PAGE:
By Francesca Locatelli, Paul Nugent
This e-book examines how the exceptional growth of African towns, that are the goods of particular histories, poses severe demanding situations to equitable provider provision and increases contentious claims to the possession and keep an eye on of city areas.
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Additional resources for African Cities (African-Europe Group for Interdisciplinary Studies)
The quest of the Congo state to maintain effective control over its vast territory is an ongoing challenge (Pourtier 1997). Communities living in peri-urban areas in central Africa are handicapped by the juxtaposition of two contradictory land tenure frameworks. According to the DRC government, land (literally le sol et le sous-sol) belongs to the state. As a response to conflict-ridden patrimonial colonial land tenure policies, the 1966 Bakajika law enabled the state to regain (in theory) full ownership of land, including the awarding of agricultural, forest and mining concessions.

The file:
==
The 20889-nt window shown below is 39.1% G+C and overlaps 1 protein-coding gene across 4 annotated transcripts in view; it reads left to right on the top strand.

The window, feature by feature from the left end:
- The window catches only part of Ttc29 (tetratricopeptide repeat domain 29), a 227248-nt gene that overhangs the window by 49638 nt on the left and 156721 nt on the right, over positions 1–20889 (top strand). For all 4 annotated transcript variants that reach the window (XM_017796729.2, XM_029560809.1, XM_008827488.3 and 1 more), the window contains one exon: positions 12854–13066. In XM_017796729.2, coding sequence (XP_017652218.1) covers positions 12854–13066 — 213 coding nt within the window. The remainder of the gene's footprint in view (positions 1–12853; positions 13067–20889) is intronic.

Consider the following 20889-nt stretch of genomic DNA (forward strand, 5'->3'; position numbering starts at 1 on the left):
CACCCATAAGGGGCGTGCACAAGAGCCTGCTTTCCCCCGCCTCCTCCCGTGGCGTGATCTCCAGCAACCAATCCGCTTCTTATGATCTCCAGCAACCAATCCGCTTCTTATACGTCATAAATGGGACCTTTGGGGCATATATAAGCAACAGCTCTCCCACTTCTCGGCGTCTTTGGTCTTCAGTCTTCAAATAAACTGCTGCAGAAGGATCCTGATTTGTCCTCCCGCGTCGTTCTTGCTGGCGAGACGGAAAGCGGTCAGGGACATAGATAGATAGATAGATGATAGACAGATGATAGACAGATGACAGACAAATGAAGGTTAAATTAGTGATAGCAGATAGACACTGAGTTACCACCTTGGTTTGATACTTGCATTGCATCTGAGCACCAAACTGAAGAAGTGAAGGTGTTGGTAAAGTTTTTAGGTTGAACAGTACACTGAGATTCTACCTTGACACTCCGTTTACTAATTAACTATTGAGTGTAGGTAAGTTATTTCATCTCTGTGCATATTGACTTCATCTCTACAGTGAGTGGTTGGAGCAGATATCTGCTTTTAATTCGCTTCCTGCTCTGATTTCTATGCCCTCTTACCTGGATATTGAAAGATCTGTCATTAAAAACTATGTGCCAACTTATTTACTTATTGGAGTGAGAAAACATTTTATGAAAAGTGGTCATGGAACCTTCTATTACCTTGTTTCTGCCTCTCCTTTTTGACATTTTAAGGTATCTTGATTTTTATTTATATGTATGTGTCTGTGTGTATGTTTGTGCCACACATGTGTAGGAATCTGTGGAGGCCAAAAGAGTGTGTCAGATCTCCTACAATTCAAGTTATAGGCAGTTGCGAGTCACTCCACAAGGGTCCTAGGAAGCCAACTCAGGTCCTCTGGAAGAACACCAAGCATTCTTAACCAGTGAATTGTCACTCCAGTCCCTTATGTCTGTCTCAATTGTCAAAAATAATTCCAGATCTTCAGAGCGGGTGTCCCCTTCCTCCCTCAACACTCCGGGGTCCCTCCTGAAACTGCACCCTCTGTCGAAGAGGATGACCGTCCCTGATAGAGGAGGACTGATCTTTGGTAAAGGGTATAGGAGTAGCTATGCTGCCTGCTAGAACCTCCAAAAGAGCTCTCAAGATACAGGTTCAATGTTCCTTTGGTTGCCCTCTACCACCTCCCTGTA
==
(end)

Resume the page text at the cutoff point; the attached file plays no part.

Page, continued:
African Urban Economies: Viability, vitality or vitiation? New York: Palgrave-Macmillan. Chambers, R. 1983. Rural development: Putting the last first. London: Longman. Ciparisse, G. ) 2003. Multilingual thesaurus on land tenure, FAO: Rome. Comhaire-Sylvain, S. 1968. Femmes de Kinshasa: Hier et aujourd’hui. Paris: Mouton. De Boeck, F. -F. Plissart 2005. Kinshasa: Tales of the Invisible City. Gent: Ludion. De Herdt, T. et S. Marysse 1996. Comment survivent les Kinois? Quand l’Etat dépérit. Antwerp: Centre for Development Studies.
These are the problem areas where ordinary people are taken hostage between the different manifestations of authority. Like Jeffery Herbst (2000), who theorised how states diffuse power over their territory and Bierschenk and Olivier de Sardan (1997b) who described why ‘the state stops twelve kilometres from Bangui’, our results confirm that the degree of political control in central Africa decreases in relation to the distance from the capital city. Land tenure practices around Kinshasa, Lubumbashi and Brazzaville clearly support this hypothesis because traditional authority is just as important to local populations as is modern law with respect to access, usufruct and ownership of land.